Acoustic foam is a useful tool for mitigating unwanted sounds in residential homes. Professionals in multiple industries also rely on acoustic foam for tasks like recording high-quality audio, mitigating echo in large rooms or improving the way sound moves from a source to an audience.
While there are similarities between these products on the market, it’s vital to know that not all acoustic foams are manufactured the same way. Most foam cutouts are engineered to treat specific frequencies. Here’s what you need to know about acoustic panel shapes and when you should use them.
1. Wedge Foam Panels
Wedge panels are easy to identify based on their triangular shapes. You’ll likely find these products helpful in small spaces like bedrooms, studio apartments and sound booths. Placing wedge foam panels along floors, ceilings and corners can help you hear sound from speakers, televisions and similar sources without low-end interference.
It’s wise to shy away from placing wedge foam panels in large open spaces, as these solutions could result in sounds moving in unpredictable patterns.
2. Egg Crate Foam Panels
Egg crate foam products get their name from their resemblance to the containers you’d see at a grocery store. Most of the time, these acoustic foam patterns feature multiple divots — making them superior compared to their wedge foam counterparts.
You can use egg crate foam panels in similar environments to the ones you’d use wedge foam styles, such as recording studio control rooms, gaming rooms and home theaters. These panels have raised surfaces that are rounded, making it possible to combine these treatments with soundproofing quilts for focused results.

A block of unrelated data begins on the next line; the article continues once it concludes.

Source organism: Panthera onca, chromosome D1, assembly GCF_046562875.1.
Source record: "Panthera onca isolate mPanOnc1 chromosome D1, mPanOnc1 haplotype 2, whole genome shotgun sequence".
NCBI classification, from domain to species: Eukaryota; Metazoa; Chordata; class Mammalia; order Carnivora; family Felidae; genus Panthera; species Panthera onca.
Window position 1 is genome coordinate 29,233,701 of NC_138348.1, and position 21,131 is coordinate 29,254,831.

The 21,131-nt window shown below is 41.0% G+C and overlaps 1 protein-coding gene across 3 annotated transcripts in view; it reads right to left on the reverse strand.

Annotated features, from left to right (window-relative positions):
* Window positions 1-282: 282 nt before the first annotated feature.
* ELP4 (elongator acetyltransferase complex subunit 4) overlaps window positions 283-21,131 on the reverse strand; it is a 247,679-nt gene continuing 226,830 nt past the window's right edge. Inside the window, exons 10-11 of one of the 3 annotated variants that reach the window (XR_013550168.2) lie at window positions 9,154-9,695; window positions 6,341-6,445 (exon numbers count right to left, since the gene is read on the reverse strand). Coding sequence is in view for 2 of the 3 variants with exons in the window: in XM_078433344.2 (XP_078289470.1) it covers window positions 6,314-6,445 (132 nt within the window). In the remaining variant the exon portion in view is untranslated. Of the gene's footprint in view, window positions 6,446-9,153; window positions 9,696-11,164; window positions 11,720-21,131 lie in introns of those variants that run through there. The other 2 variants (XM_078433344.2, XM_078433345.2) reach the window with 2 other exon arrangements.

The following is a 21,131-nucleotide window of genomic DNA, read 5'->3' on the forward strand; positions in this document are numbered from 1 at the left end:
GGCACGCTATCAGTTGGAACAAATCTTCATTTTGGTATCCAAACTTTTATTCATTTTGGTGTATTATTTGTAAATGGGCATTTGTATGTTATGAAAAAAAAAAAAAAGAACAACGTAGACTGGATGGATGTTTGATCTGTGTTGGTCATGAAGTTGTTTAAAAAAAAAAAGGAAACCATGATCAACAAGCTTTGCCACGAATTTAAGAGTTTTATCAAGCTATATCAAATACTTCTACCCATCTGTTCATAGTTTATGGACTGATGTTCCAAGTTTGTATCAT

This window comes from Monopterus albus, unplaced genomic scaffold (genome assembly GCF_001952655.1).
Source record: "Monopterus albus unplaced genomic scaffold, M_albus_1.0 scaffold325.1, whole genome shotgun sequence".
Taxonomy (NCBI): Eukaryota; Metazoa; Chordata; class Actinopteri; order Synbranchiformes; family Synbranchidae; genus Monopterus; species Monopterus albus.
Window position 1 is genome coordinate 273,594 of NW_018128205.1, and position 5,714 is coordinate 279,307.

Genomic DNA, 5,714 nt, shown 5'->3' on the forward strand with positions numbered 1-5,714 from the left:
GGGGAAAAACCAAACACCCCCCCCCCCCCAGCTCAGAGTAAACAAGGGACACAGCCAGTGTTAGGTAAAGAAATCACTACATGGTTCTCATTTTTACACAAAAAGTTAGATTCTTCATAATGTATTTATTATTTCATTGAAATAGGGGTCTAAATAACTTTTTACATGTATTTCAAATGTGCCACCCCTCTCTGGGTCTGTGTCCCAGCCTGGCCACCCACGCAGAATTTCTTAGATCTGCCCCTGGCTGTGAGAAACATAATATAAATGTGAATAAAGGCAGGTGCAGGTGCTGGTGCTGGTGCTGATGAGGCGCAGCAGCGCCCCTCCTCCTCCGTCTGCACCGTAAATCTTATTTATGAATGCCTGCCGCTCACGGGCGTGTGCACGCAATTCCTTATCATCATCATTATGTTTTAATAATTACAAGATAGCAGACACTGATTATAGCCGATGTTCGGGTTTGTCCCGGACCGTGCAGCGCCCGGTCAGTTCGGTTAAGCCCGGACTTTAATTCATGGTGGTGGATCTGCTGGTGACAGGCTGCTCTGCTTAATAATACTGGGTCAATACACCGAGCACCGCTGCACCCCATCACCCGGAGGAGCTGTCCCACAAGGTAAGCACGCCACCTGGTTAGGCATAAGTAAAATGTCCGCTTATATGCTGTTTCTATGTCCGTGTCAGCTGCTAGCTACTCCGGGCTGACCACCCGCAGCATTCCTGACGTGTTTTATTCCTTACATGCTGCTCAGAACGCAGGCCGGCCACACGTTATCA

There’s a good chance you’ll find egg crate foam panels hidden within professional restaurants and boardrooms to create a pleasant environment without echoes.
3. Pyramid Foam Panels
As the name implies, pyramid foam panels feature sharp and pointed surfaces. It’s common for these foam solutions to showcase multiple pyramid shapes for controlling sound in compact spaces. These products are well-known for their ability to absorb high-end frequencies as opposed to lower tones. If you deal with microphone issues for a podcast or radio show, pyramid foam panels are a fantastic option for acoustic improvements.
It’s a good idea to rely on pyramid foam panels when you’ll be dealing with high-pitch tones from stringed instruments or amplifiers, too.
4. Grid Foam Panels
You might choose grid foam panels in situations where you want to diffuse feedback from electronic instruments and microphones. These panels are aesthetically pleasing and are often placed directly across from a sound source. This acoustic foam pattern is appropriate in tracking rooms where instruments and singers will project in a single direction. If you’ll be working with a live band, there are likely better options for your recording session.
5. Bass Trap Foam Solutions
Bass trap foam pieces are designed to stop low-end overtones in their tracks. If you’ve ever stepped foot inside a professional recording studio, you’ve likely seen these products fixed where two walls and the ceiling meet. Bass traps dampen the low tones traveling through a room and capture undesirable reverb. Use this type of foam if you want to record crisp tracks or reduce the likelihood of items in a room shaking due to omnidirectional noise.
Choose From Numerous Foam Shapes With Soundproof Cow
The team at Soundproof Cow offers various acoustic products to make your recreational or professional space sound the way you want. We specialize in tailored solutions for the DIY enthusiast and professional contractor — find everything from acoustic foam baffles to multipiece sound treatment kits to make your vision a reality.
Look through our collection of products online and reach out to us with further questions.